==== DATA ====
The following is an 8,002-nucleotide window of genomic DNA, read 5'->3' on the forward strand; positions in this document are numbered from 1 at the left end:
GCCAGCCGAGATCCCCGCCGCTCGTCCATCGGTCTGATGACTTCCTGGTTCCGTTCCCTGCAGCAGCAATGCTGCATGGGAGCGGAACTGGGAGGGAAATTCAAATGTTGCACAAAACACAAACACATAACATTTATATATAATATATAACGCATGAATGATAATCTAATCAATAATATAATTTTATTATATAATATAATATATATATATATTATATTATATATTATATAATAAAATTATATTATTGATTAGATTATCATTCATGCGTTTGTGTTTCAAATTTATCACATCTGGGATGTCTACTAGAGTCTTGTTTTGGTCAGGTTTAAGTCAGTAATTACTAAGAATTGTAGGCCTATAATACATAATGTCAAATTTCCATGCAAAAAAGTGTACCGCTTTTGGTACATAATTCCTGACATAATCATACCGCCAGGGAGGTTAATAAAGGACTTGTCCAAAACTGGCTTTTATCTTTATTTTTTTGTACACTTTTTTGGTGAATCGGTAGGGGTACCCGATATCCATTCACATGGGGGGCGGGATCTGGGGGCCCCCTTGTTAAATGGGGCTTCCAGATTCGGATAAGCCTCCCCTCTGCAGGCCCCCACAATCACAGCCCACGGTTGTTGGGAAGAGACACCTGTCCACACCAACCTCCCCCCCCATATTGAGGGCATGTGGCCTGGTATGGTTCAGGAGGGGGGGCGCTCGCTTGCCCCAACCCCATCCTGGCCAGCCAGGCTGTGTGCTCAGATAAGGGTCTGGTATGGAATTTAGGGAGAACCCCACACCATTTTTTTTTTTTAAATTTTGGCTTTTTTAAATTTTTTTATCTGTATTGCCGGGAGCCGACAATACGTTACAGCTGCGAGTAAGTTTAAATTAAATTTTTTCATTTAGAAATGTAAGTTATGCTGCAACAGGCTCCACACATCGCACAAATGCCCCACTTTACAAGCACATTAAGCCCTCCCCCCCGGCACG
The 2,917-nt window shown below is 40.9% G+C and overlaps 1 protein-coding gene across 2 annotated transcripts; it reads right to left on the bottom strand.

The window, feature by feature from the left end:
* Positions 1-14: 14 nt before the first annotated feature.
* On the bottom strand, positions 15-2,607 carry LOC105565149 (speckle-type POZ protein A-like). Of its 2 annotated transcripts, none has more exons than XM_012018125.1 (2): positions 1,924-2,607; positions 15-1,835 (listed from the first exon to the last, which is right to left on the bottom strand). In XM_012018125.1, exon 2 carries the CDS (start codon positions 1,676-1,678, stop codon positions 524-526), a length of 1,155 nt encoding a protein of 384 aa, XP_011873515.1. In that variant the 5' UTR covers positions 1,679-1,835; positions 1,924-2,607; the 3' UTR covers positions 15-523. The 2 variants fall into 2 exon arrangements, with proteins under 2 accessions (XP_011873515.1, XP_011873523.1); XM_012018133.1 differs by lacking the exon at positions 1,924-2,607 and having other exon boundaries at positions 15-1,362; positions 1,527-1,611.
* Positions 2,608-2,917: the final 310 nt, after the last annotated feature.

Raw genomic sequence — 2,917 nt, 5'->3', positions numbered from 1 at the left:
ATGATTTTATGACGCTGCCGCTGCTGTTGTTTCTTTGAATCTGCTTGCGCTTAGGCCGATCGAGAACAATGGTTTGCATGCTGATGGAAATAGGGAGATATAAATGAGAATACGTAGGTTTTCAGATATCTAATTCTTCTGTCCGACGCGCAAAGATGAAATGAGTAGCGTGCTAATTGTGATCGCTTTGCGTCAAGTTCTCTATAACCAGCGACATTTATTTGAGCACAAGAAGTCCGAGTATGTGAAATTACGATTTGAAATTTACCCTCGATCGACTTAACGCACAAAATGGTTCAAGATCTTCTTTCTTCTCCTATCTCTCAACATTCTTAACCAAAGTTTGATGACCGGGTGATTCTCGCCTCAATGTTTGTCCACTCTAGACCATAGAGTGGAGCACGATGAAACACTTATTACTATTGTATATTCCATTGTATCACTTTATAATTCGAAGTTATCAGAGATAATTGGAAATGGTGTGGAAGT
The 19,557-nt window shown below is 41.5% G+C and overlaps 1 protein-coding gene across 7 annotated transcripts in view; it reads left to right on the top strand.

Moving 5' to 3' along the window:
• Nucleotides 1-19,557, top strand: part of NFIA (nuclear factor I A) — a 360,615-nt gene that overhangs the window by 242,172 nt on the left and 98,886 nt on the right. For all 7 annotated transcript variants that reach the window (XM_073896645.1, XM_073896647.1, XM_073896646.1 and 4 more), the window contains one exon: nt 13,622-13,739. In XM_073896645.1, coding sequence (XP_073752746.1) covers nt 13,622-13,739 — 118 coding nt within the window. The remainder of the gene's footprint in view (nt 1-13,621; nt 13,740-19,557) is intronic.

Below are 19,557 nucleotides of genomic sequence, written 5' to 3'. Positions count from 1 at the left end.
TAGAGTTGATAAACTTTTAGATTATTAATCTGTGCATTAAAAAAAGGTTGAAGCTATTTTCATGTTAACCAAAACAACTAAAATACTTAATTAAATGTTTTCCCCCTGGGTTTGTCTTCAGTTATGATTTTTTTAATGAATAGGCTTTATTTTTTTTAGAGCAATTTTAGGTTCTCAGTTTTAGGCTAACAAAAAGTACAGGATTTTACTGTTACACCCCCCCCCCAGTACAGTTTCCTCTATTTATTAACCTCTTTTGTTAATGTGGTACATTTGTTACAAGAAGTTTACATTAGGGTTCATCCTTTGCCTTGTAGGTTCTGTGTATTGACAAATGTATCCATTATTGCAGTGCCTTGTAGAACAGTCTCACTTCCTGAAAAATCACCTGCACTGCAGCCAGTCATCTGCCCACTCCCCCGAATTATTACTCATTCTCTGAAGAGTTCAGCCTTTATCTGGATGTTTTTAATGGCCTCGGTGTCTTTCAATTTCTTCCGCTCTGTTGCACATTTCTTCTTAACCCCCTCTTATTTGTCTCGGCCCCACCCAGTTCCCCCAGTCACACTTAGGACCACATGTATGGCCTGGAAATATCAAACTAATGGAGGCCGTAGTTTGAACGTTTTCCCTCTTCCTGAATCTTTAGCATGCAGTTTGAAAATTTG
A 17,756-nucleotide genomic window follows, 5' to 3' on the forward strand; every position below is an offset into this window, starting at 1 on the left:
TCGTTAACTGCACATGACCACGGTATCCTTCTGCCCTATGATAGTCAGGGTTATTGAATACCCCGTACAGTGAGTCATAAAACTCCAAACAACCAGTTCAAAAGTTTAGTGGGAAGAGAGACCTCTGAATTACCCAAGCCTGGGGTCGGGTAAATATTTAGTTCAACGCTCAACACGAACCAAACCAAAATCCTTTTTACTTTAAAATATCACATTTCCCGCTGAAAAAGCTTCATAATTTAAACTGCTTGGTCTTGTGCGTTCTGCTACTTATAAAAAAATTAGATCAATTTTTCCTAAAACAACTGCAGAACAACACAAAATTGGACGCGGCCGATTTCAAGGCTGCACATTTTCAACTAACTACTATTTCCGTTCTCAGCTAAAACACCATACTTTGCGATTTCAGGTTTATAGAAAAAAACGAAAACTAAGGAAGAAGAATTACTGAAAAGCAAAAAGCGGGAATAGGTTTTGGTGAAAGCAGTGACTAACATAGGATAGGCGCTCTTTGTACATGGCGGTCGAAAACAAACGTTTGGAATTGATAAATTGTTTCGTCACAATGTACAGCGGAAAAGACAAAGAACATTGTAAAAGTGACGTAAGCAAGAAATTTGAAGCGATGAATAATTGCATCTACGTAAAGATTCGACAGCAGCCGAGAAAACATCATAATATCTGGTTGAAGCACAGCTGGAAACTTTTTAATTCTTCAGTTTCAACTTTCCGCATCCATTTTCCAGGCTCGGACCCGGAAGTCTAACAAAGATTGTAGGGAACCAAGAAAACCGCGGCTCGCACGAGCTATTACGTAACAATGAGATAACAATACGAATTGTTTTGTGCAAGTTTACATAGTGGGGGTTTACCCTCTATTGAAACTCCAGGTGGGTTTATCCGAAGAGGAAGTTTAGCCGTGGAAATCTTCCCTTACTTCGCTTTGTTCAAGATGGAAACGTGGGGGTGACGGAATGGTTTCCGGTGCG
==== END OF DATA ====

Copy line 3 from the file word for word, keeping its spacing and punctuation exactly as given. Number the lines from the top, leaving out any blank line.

The 2,917-nt window shown below is 40.9% G+C and overlaps 1 protein-coding gene across 2 annotated transcripts; it reads right to left on the bottom strand.